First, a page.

Any idea what an “average middle-class family’s income in the city of Spokane” is?
If you guessed $100,000, you’re way, way off.
And if you were the mayor for four years and guessed $100,000, you’re way more than way off.
I was ready to be done with the whole Mary Verner back-pay thing. It was politically thumb-fingered in the extreme, but the vilification she endured seemed more than sufficient. The matter had been hashed out. Verner asked for back pay and a bigger pension after making hay out of her decision to take a lower salary, and she was turned down.
Then Verner started talking. Explaining. Defending. Deflecting. She went on TV to “set the record straight.” She posted a long “thank you” note on her Facebook page, in which she defended, denied and blamed. She was, she said, the victim of a “crafty political trap.” A lot of people were responsible for this screw-up. None of them was she.
Her explanations – including the very slippery notion that when she asked for back pay, she didn’t really ask for back pay, she was just asking whether she could ask for back pay, which she didn’t necessarily want, and which she only did because someone else, a trusted adviser, told her to do it – had all the strategic impact of a person who won’t stop flailing, even though the quicksand has reached her neck.
Most astonishing was this assertion, which she made to an interviewer at KHQ: “My take-home pay after deductions put me right about an average middle-class family’s income in the city of Spokane.”
The median family income – the middle of the middle – in the city of Spokane during Verner’s term was about $40,000. The mayor’s annual salary was $170,000 but Verner voluntarily capped her pay at $100,000 a year, which will cost her in retirement benefits.
She tries to suggest that her take-home pay of $68,000 is the number to pay attention to. But of course, that $40,000 family has deductions and pays taxes, too.
Verner’s defense deserves a fuller airing. Here are some passages from her TV interview:
“I was not after the money. Working for this community has always been about the community,” she said. “When I came onto City Council I wasn’t even aware that we got paid. Until I received my first paycheck. And then as the mayor, I felt that my salary that I actually took was more than adequate, and that I needed to lead by example and I needed to make sure we could balance the budget. … I’m used to that. In fact, I’m used to making a lot less. I don’t come from a wealthy family. I come from a hardworking family. I’m a single mom.”
Once she lost re-election, she realized that her retirement benefits would be affected by her salary decision. Maintaining health care coverage for her family was going to eat almost all of that up. She inquired whether she might do something about it.
“So I was told to put these letters in,” she said. “In fact, I was advised on the specific language for the letters to submit to do the evaluation to see if it was possible. I didn’t necessarily want the money. I wanted the evaluation to see if it was possible to ask for the money. Again, it was not about the money. … I was told the specific language I needed to submit in order for the city to evaluate whether or not I could increase my retirement benefit. That’s what I submitted. I really don’t want any more money from the city’s coffers. I was well paid for the job that I did.”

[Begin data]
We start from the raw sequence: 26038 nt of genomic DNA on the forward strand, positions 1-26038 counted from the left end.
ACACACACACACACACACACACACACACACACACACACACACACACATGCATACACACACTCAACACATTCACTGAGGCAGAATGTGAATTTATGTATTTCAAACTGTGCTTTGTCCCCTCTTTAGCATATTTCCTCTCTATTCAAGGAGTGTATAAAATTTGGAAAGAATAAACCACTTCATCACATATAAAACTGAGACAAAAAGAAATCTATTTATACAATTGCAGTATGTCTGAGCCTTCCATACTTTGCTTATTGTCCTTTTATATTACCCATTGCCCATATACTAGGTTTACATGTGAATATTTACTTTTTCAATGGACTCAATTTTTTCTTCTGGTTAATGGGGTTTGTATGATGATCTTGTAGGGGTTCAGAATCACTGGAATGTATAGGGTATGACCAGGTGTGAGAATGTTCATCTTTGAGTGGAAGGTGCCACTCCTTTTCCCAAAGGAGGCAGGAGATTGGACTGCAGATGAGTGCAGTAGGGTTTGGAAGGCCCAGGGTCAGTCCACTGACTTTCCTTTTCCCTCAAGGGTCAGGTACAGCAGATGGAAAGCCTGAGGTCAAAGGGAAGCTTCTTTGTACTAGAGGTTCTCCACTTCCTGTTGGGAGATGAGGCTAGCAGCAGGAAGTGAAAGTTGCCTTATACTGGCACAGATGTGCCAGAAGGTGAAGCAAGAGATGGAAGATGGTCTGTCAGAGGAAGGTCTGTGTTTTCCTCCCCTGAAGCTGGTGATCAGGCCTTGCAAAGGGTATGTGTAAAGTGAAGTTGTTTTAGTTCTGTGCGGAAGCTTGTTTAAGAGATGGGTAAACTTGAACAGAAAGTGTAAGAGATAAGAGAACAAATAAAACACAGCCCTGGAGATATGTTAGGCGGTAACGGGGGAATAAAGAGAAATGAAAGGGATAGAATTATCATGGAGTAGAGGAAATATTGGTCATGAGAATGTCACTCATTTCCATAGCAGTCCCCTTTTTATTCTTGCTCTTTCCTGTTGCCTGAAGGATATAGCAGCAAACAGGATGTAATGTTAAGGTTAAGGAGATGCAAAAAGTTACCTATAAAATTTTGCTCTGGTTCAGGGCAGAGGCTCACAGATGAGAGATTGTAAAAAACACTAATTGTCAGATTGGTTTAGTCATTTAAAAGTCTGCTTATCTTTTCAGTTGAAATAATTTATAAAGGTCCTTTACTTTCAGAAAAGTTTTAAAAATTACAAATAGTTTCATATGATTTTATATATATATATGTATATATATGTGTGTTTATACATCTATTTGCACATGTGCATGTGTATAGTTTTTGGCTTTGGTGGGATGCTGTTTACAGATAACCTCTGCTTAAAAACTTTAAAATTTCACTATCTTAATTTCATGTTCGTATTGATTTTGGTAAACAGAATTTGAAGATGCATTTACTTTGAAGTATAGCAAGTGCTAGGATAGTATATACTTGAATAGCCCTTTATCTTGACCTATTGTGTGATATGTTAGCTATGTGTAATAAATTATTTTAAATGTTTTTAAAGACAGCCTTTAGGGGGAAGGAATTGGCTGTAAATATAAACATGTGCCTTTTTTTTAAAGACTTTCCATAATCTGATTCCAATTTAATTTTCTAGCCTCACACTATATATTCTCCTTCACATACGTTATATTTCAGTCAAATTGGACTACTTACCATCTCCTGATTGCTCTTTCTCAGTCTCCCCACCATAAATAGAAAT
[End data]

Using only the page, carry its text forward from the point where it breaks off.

Here’s the language she was advised to use and which she did, in fact, use while she was seeking an evaluation that was not about the money that she didn’t necessarily want: “By this letter, I request that the City pay me the full salary mandated by the charter not previously received by me for the last two years during my term as Mayor.”
Bad advice. The plague of every hero in history: Cassius whispers to Brutus, Gollum tempts Frodo. Verner was not always so susceptible to bad advice. Back when she was deciding to take that lower salary, she said, “The attorneys had told me I could not decline my salary. My response to that was I’m going to anyway, because the city needs the money for the budget. The amount that I declined could keep a couple of other people working. So that’s what I chose to do.”
Finally, Verner would like us to understand that it’s not a legitimate question for the public or the media to ask, whether she asks for back pay or an increased retirement benefit. It was only our business when she took less.
“I really feel the taxpayers deserve for me to focus on getting my work done. I did not feel it was appropriate for me to take a lot of perks of the job. So I did not have an automobile allowance. I paid for my own cellphone bills. I paid for my own meals when I attended numerous and many charitable dinners. … I stayed with friends when I traveled. …
“So it left me in kind of a lurch as my job came to an end because I used a lot of my after-tax personal income to pay for these otherwise what would be considered business expenses. I don’t hold a grudge about that. I’m just wondering why certain people are holding a grudge against me and making such a to-do about an inquiry that I made that really was a human resources, personnel and legal matter for the city.”
You did this thing, Mayor. It wasn’t done to you. And the next time you want to compare yourself to an average middle-class Spokane family, ask for a bigger pay cut first.
Local journalism is essential.
Give directly to The Spokesman-Review's Northwest Passages community forums series -- which helps to offset the costs of several reporter and editor positions at the newspaper -- by using the easy options below. Gifts processed in this system are not tax deductible, but are predominately used to help meet the local financial requirements needed to receive national matching-grant funds.
Subscribe now to get breaking news alerts in your email inbox
Get breaking news delivered to your inbox as it happens.